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Unformatted text preview: Imbens/Wooldridge, Lecture Notes 9, Summer ’07 1 What’s New in Econometrics NBER, Summer 2007 Lecture 9, Tuesday, July 31th, 3.15-4.15pm Partial Identification 1. Introduction Traditionally in constructing statistical or econometric models researchers look for models that are (point-)identified : given a large (infinite) data set, one can infer without uncertainty what the values are of the objects of interest, the estimands. Even though the fact that a model is identified does not necessarily imply that we do well in finite samples, it would appear that a model where we cannot learn the parameter values even in infinitely large samples would not be very useful. Traditionally therefore researchers have stayed away from models that are not (point-)identified, often adding assumptions beyond those that could be justified using substantive arguments. However, it turns out that even in cases where we cannot learn the value of the estimand exactly in large samples, in many cases we can still learn a fair amount, even in finite samples. A research agenda initiated by Manski (an early paper is Manski (1990), monographs include Manski (1995, 2003)), referred to as partial identification , or earlier as bounds , and more recently adopted by a large number of others, notably Tamer in a series papers (Haile and Tamer, 2003, Ciliberto and Tamer, 2007; Aradillas-Lopez and Tamer, 2007), has taken this perspective. In this lecture we focus primarily on a number of examples to show the richness of this approach. In addition we discuss some of the theoretical issues connected with this literature, and some practical issues in implementation of these methods. The basic set up we adopt is one where we have a random sample of units from some population. For the typical unit, unit i , we observe the value of a vector of variables Z i . Sometimes it is useful to think of there being in the background a latent variable variable W i . We are interested in some functional θ of the joint distribution of Z i and W i , but, not observing W i for any units, we may not be able to learn the value of θ even in infinite samples because the estimand cannot be written as a functional of the distribution of Z i alone. The Imbens/Wooldridge, Lecture Notes 9, Summer ’07 2 three key questions are ( i ) what we can learn about θ in large samples (identification), ( ii ) how do we estimate this (estimation), and ( iii ) how do we quantify the uncertainty regarding θ (inference). The solution to the first question will typically be a set, the identified set . Even if we can characterize estimators for these sets, computing them can present serious challenges. Finally, inference involves challenges concerning uniformity of the coverage rates, as well as the question whether we are interested in coverage of the entire identified set or only of the parameter of interest....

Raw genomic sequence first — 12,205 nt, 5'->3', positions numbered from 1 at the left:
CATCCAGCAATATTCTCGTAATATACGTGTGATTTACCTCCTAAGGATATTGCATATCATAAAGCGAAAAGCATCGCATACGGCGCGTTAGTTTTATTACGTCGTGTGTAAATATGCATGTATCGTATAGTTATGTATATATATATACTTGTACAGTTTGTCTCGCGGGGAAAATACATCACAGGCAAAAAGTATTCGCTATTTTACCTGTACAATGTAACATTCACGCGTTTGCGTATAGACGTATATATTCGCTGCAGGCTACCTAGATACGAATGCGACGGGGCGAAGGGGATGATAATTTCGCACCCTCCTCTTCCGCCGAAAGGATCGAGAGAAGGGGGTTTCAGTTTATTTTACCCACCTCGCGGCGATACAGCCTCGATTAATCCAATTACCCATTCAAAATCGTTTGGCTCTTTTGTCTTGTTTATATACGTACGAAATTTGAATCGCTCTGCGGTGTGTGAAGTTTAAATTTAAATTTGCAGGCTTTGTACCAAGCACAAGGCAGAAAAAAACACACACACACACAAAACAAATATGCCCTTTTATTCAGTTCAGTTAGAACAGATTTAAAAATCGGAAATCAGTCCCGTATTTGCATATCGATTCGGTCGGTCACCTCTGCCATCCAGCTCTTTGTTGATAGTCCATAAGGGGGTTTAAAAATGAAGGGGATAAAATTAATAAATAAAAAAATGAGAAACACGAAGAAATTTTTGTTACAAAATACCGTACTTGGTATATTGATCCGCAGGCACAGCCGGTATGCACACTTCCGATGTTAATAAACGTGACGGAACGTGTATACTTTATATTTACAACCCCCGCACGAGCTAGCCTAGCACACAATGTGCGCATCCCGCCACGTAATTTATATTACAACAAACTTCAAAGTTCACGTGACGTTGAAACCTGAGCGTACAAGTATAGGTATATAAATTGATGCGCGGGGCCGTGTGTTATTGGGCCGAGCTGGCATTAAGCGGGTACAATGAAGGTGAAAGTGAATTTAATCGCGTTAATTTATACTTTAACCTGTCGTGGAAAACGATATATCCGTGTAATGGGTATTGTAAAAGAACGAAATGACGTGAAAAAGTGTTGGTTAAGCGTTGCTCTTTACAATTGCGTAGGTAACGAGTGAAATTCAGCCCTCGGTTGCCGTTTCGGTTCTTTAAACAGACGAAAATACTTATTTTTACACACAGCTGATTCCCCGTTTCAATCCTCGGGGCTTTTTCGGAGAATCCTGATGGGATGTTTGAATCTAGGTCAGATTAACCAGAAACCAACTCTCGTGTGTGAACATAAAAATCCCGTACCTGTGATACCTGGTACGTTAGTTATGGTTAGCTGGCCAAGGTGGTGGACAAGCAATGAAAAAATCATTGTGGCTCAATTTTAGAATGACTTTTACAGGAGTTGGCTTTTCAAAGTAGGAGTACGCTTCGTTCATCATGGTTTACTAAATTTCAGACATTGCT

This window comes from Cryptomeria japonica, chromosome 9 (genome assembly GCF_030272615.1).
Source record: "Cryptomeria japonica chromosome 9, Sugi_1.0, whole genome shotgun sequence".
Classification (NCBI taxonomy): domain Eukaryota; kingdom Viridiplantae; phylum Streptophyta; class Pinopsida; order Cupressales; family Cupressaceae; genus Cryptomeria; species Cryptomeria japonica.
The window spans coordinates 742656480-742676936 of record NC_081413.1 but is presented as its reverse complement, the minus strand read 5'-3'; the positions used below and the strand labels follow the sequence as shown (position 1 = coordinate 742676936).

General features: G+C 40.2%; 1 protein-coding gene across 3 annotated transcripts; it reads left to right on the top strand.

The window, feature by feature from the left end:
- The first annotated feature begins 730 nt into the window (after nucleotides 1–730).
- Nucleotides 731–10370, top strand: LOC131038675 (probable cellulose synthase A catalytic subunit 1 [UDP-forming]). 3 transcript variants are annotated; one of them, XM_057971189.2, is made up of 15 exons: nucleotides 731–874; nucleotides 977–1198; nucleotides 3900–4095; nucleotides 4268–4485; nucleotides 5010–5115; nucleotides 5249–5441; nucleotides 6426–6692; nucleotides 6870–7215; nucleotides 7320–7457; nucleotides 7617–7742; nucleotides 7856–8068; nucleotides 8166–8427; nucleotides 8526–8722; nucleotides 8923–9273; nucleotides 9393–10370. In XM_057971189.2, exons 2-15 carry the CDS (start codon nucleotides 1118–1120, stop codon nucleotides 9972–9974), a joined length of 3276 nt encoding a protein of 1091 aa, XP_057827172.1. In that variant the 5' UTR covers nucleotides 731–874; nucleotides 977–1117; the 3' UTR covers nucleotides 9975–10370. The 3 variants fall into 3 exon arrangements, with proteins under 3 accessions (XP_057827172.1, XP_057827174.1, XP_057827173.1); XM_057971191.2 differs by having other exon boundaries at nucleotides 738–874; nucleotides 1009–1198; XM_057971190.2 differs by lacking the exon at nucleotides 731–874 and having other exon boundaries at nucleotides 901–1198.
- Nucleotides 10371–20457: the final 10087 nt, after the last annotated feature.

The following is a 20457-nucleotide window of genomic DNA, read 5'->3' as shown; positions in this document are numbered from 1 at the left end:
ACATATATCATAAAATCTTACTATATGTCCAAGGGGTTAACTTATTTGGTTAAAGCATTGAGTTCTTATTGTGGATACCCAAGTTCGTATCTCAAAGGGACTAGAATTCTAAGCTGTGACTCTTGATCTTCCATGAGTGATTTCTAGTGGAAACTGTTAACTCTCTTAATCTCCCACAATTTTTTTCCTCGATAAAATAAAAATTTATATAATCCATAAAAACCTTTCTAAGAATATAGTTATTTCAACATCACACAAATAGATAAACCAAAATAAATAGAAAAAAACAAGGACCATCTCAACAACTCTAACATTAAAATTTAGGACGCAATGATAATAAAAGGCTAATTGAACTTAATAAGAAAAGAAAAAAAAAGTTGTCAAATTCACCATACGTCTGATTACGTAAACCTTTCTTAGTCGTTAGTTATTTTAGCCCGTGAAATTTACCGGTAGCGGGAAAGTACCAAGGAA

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This note was uploaded on 12/26/2011 for the course ECON 245a taught by Professor Staff during the Fall '08 term at UCSB.
- Fall '08